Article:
The Multi-Service Contracting (MSC) model, based on some of the same ideas as EPC, includes several benefits, makes investments more effective, lowers the risk of sub-optimization and gives more value for money spent. MSC can include all relevant services for a renovation project such as energy, maintenance, indoor climate, operation, etc. The purpose of MSC is to become aware of how different services are interlinked and how a unilateral prioritisation of one can impact on others. An MSC does not have to include all services, but the building owner makes an informed prioritisation. Furthermore, MSC focuses more resources and time into the planning phase and collaboration with the MSC contractor. Thus, using more time to map and analyse the building or project at focus, minimises unexpected challenges later on when implementing the project. More so, the building owner and MSC contractor continuously follow up by setting; clear requirements to the building’s performance, key performance indicators and a verification programme and, thereby, lowering the risk of unexpected cost in the operation phase. Overall, to reduce project risks, MSC requires that the MSC contractor is involved from the very beginning of the planning phase.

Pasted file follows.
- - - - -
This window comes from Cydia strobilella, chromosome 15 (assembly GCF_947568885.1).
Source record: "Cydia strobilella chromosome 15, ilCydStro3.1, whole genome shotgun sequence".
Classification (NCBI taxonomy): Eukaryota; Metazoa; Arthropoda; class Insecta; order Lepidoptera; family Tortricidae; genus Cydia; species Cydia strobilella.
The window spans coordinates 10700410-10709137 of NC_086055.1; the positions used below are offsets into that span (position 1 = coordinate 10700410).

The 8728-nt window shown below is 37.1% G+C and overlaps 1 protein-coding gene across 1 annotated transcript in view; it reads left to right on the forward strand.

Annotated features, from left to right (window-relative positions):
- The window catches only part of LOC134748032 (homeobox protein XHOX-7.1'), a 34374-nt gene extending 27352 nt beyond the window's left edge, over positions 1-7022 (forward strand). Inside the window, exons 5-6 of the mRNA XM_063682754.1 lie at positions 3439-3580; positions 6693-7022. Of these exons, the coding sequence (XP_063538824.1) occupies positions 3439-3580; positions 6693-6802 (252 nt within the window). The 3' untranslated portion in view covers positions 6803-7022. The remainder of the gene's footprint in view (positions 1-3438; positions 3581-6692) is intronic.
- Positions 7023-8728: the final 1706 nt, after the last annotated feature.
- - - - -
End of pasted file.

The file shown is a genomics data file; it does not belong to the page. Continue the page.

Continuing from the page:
The Green Lease Contract (GLC) model support owners of buildings and tenants to cooperate in increased sustainability, through contracts with common goals and dialogue. Increased understanding of the symbiose with energy use in a building and behaviour will support the right choice of solutions in a way that limits financial and technology risks. Also, when tenants are more involved and are given more trust, the interest in identifying and reporting maintenance needs increases.
Last, but not least, it is of great importance to lower the risk of investing in the wrong technology. To make sure building managers invest in the best available solutions, more knowledge on different possibilities is needed as well as confirmation from colleagues that the solutions actually performs well. Therefore, a wise part of risk management is to actively participate in forums for sharing experience of technical solutions with other building managers/owners.
The full toolbox will be presented in autumn 2020 on project webpage www.effect4buildings.se
About EFFECT4buildings project
The goal is to implement more energy efficiency measures in public buildings in the Baltic Sea Region.
EFFECT4buildings is implemented with the support from the EU funding Program Interreg Baltic Sea Region (European Regional Development Fund) and Norwegian national funding.
Partner countries – SE, FI, NO, LV, EE, PL, DK.
Project manager: Marit Ragnarsson, County Board of Dalarna, Sweden. email@example.com
Please note: This is a commercial profile